The Law Society of New South Wales has added its contribution to studies of what is coming to legal services with The Future of Law and Innovation in the Profession (flip). This followed a commission inquiry inspired by the American Bar Association’s equivalent. It has given rise to a report which is comparable – though broader – to similar publications from the Law Society of England and Wales and Singapore. Its conclusions are broadly similar: we have a global trend here.
The report has a strong chapter on ‘drivers of change’ – particularly in the commercial sector where clients in the form of in-house legal departments are becoming more demanding both about what they want to receive and what they are willing to pay. It also covers ‘new models of practice’, very similar to those evident in the US and UK. It documents various variants of virtual practice. A further chapter on legal technology again covers similar ground to the Anglo-American reports. The impact of artificial intelligence is raised as you would expect with coverage of Ross Intelligence.
A major recommendation is the establishment of a centre for legal innovation projects which a brief to:
- facilitate innovation;
- conduct research into regulatory, ethical and educational issues
- foster an innovation culture (which presumably means helping weaker practices to keep up)
- encourage partnerships.
This looks very much like the ABA’s Center for Innovation which arose from the recommendations of its Commission on the Future. This is already in existence and it would be really desirable if similar institutions were established around the world.
The report has some nice touches. It reproduces two graphs from a blog by Svetlana Sicular nicely entitled ‘Magic Realism of Big Data’ which set out the ‘Gartner Hype Curve’ in relation to emerging technology. You can get the flavour of the argument by her categorisation of the phases:
- technology trigger
- peak of inflated expectations
- trough of disillusionment
- slope of enlightenment
- plateau of productivity.
A witness to the commission, the perceptive Noric Dilanchian from Sydney, observed to the commission ‘We are presently at the peak of the hype curve for artificial intelligence and legal apps.’ ‘ If accurate’, says the commission, ‘this means that the “real” activity will shortly be seen’. The value of this approach is that it acknowledges – and integrates – both the hype about technology and the actuality.
The report sets out a list of innovative technologies and practices shaping the future which provides a useful checklist of one assessment of relevant developments:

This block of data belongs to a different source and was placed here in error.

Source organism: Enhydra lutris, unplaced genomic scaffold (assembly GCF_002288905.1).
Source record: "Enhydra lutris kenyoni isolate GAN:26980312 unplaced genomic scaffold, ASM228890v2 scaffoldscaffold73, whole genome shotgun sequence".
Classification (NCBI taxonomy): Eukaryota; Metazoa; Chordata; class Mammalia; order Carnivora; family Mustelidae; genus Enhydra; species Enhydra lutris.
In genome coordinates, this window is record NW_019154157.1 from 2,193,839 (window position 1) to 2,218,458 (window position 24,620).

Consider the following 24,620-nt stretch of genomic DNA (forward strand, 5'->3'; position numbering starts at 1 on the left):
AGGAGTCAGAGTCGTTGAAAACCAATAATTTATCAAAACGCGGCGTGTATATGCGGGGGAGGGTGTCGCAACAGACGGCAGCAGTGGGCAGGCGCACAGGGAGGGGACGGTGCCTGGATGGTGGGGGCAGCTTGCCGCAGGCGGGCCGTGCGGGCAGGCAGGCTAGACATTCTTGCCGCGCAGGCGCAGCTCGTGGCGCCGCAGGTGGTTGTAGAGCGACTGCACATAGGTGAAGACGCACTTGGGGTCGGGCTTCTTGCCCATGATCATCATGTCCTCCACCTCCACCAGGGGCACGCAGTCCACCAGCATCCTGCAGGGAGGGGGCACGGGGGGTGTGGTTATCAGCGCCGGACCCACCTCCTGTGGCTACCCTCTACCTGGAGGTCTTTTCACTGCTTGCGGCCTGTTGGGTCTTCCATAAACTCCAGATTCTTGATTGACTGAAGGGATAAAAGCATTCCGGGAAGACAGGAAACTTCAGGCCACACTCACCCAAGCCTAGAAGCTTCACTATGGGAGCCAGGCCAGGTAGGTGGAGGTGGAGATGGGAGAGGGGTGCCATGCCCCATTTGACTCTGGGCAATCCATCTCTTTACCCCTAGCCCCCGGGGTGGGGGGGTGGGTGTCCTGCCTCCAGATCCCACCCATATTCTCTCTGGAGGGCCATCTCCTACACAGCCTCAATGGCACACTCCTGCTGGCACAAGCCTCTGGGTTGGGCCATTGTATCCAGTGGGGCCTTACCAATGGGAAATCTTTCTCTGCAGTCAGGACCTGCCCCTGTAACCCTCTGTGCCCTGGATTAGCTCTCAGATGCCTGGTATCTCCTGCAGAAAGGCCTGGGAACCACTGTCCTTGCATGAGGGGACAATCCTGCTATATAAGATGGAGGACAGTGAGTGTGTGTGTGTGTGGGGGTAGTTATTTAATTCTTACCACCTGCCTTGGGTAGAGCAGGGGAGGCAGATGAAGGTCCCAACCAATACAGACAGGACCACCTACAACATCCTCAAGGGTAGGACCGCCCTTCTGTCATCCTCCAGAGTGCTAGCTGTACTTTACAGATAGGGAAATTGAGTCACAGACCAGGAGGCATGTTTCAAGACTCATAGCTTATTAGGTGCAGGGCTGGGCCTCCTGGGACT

- automated document assembly
- relentless connectivity
- the electronic legal marketplace
- online legal guidance
- legal open-sourcing
- closed legal communities
- workflow and project management
- embedded legal knowledge (defined as denoting ‘objects, structures or systems that are designed for automatic compliance with regulations’)
- online dispute resolution
- intelligent legal search
- big data
- artificial intelligence-based problem solving.
Witnesses to the commission drop fascinating hints as to the future. A slight defect in the evidence-gathering model – and the sensitivity of a Law Society for the full range of its membership – is that these are not followed up. For example, there is the usual agonising over the future of the billable hour and a reference to the debate about whether the traditional law ‘Cravath’ pyramid model of legal partnerships – these are issues causing distress to lawyers all around the world. No conclusions though.
Another difficulty with the report is that the implied audience changes. The technology chapters are presumably directed at the legal profession itself, particularly those in smaller practices struggling to keep up with developments. The Chapter on Community Needs and Funding is, however, clearly directed at government and is largely a protest against planned Commonwealth cuts to community legal centre budgets of 30 per cent due in July. It may be that this chapter has had an effect. It was reported earlier this week that the State government was stepping in with some additional funding. Nevertheless, the change in focus is a bit confusing.
In addition, some of the access to justice recommendations seem a bit haphazard. There is, for example, a recommendation that the Law Society sponsor an annual hackathon ‘to harness enthusiasm and expertise to help legal assistance providers find innovative solutions to specific problems’. This is not necessarily a bad idea and hackathons are very trendy. But, to be of much effect, they need to take place within some sort of wider supportive context. Otherwise, fired-up, redbull-fuelled participants are going to work out that there is not much point in giving their all over an adrenaline-filled weekend to a process that is little more than presenting window dressing for a concern with access to justice.
The report opens with an equation of change for lawyers as comparable with some pretty major recent world events:
The world watched as apparently immutable institutions unravelled. British citizens defied expectations to vote for Brexit. US citizens elected Donald Trump … Over the same period, the peer to peer sharing economy was continuing to flourish … contradictions spilled into all areas of life … In late 2015, the Council of the Law Society of New South Wales saw an acceleration in the pace of change affecting the legal profession …
All a Brit can add is that if misguided nostalgia for a time that never existed can take the UK into the abyss, then the legal profession had better get its act together.